Classic Car Club members restore ‘a Vette for a Veteran’

By David Karas | Correspondent

Members of the Classic Car Club stand with the vintage Corvette they are in the process of restoring. The 1978 vehicle is owned by a Marine. Courtesy photo

Members of the Classic Car Club at St. John Vianney High School, Holmdel, are doing a lot more than just admiring hot rods these days – they are volunteering their time on an overhaul and restoration of a vintage Corvette.

And the project, more than just a learning experience, is their own way of giving back to someone who has served the country.

Patrick Smith, club moderator, said that students saw his old 1978 Corvette and enjoy watching various car-related programs on television. They approached him about starting the club, which has hosted annual fall and spring car shows at the school for the past three years.

The group’s current focus – its first major restoration project – came about after Smith’s neighbor, a U.S. Marine originally from Oregon, was transferred to a base out of state. The transfer left him without a place to store the 1976 C3 Corvette he one day planned to restore. Smith appealed to the faculty to identify a place to store the vehicle, when school principal, Steven DiMezza, stepped in and offered a parking spot on the campus for the vehicle.

As time went by, more and more people would pass by the car – and the question arose, Smith said, “Why don’t we just fix it up for him?”

With the Marine’s blessing, and with the support of an alumnus’ tire shop and the local chapter of the National Corvette Restorers Society, the club got to work.

“We now plan on making the Corvette a really nice ‘driver’ that he can enjoy with his young family,” said Smith who dubbed the project, “Restoring a Vette for a Veteran.” Students have already raised more than $5,000 for the restoration.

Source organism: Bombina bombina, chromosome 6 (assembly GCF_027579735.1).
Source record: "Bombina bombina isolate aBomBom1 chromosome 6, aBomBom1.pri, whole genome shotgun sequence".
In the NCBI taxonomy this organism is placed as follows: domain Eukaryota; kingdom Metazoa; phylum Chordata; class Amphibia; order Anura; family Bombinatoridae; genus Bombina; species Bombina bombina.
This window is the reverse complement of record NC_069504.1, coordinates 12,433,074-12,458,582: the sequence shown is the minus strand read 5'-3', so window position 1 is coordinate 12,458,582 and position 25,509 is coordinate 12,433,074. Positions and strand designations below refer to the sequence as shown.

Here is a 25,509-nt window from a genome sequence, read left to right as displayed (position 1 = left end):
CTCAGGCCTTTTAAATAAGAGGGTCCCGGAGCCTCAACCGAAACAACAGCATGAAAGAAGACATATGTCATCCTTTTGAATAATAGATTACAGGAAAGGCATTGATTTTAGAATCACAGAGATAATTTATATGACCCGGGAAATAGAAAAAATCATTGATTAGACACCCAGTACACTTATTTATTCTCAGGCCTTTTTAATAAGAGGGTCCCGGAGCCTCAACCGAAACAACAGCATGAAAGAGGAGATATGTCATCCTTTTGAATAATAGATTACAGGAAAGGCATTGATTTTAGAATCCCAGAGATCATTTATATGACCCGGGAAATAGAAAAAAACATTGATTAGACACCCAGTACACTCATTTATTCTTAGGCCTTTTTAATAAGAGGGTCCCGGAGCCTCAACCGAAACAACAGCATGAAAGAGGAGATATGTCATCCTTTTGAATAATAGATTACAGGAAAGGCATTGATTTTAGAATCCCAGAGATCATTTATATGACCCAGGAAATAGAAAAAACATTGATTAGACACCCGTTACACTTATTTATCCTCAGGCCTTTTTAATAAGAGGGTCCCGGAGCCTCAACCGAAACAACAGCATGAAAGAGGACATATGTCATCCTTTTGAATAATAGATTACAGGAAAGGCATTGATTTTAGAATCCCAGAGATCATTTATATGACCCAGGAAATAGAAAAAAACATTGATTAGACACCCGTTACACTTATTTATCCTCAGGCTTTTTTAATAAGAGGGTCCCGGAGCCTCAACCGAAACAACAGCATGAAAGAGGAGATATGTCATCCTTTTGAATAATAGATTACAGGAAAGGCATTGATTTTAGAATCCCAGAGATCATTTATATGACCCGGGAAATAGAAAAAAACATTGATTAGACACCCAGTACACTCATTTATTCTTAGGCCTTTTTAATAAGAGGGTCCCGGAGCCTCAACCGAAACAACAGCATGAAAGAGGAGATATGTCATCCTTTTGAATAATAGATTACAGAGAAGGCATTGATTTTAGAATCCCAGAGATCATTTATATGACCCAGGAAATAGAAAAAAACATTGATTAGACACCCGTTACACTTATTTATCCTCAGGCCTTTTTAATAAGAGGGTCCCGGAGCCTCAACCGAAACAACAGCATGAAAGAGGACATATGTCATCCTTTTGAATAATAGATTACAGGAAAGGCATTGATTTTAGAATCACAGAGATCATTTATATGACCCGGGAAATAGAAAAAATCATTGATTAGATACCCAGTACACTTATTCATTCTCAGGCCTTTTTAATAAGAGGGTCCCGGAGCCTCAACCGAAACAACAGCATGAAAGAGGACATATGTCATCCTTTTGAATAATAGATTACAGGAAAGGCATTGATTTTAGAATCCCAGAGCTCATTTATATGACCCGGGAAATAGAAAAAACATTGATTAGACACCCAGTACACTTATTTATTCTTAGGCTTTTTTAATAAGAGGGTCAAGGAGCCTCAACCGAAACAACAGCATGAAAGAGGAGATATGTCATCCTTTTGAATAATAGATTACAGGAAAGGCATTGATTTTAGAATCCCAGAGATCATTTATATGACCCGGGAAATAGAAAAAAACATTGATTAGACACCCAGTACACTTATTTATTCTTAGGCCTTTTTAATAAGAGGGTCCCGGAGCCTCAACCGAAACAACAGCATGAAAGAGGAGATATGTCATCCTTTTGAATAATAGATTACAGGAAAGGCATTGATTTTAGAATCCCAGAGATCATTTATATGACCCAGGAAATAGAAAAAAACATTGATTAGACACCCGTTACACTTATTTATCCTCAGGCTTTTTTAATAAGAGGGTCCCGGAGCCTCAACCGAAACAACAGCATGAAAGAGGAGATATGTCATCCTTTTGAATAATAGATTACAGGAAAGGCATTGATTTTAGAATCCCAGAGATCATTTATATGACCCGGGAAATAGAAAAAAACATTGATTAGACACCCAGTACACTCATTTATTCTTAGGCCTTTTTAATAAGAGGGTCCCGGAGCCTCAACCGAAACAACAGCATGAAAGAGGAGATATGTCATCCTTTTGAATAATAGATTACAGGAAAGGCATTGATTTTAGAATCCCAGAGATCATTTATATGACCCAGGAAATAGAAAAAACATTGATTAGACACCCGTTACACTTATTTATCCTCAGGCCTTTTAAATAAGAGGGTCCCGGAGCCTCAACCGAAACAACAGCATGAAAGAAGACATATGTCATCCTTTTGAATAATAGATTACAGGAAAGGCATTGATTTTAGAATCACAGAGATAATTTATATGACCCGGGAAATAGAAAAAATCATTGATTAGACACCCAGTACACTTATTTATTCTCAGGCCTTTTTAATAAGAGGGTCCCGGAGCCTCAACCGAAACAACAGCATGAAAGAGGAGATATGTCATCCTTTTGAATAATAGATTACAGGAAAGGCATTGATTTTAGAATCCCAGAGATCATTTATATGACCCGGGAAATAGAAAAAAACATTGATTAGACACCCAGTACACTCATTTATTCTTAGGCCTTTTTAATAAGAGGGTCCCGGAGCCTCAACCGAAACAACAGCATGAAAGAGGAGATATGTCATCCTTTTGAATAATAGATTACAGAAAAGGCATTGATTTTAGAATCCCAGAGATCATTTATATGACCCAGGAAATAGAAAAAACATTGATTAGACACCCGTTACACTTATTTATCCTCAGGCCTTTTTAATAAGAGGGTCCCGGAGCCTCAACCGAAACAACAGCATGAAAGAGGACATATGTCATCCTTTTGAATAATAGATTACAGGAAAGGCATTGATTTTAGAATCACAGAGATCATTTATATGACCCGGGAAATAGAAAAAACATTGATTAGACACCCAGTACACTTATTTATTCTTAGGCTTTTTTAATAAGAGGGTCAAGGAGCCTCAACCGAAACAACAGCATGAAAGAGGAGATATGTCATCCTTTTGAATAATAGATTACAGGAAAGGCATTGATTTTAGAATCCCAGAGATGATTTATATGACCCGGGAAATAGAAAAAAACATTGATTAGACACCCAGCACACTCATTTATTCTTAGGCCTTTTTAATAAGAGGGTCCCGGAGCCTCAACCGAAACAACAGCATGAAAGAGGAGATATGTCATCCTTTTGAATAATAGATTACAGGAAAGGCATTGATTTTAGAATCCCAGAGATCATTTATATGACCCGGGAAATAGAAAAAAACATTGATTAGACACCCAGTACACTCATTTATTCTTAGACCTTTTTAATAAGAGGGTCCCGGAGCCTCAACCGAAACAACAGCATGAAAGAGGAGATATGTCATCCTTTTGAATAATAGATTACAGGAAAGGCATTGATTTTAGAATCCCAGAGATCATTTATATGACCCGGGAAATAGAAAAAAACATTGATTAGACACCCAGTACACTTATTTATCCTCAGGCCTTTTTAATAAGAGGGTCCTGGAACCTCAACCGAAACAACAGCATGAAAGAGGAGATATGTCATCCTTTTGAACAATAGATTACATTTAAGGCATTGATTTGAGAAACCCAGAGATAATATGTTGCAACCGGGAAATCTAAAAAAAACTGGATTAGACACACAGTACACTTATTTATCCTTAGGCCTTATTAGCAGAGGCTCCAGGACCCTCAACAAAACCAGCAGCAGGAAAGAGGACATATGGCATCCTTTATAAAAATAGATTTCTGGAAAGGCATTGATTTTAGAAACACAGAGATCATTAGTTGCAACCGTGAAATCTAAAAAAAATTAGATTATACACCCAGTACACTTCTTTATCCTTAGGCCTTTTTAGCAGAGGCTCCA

Senior CJ Hanson, 17, a member of St. Monica Parish, Jackson, and president of the club, said, “I am going to bring my knowledge and hard work ethic to the Vette.” He added that the most appealing aspect of the project is “serving those who served us, and saying thank you in our own way.”

Fellow senior Padraic Smith, 17, was drawn to the project because of his own family.

“My uncle Timmy is a Purple Heart [recipient] from Iraq and drives a beat up truck that breaks down,” said Smith, a member of St. Barnabas Parish, Bayville. “I take pride in helping a veteran with his ride.”

As club moderator and in his role as assistant athletic director, Smith said that service is a consistent component of life at SJV.

“Our athletic team racked up thousands of hours of service at NJ Veterans Memorial Home, serving elderly and disabled veterans over the past few years. Serving our veterans is just part of who we are here at SJV,” he said, describing service as the “hallmark” of how the school community “lives the Gospels.”

“Doing something for someone else and expecting nothing in return is a tenant of Catholicism, and our students get it,” he said.

To date, the car has new wheels and is running, and members are next looking to work on the power-steering system. The club plans to present the vehicle to its owner in the spring.

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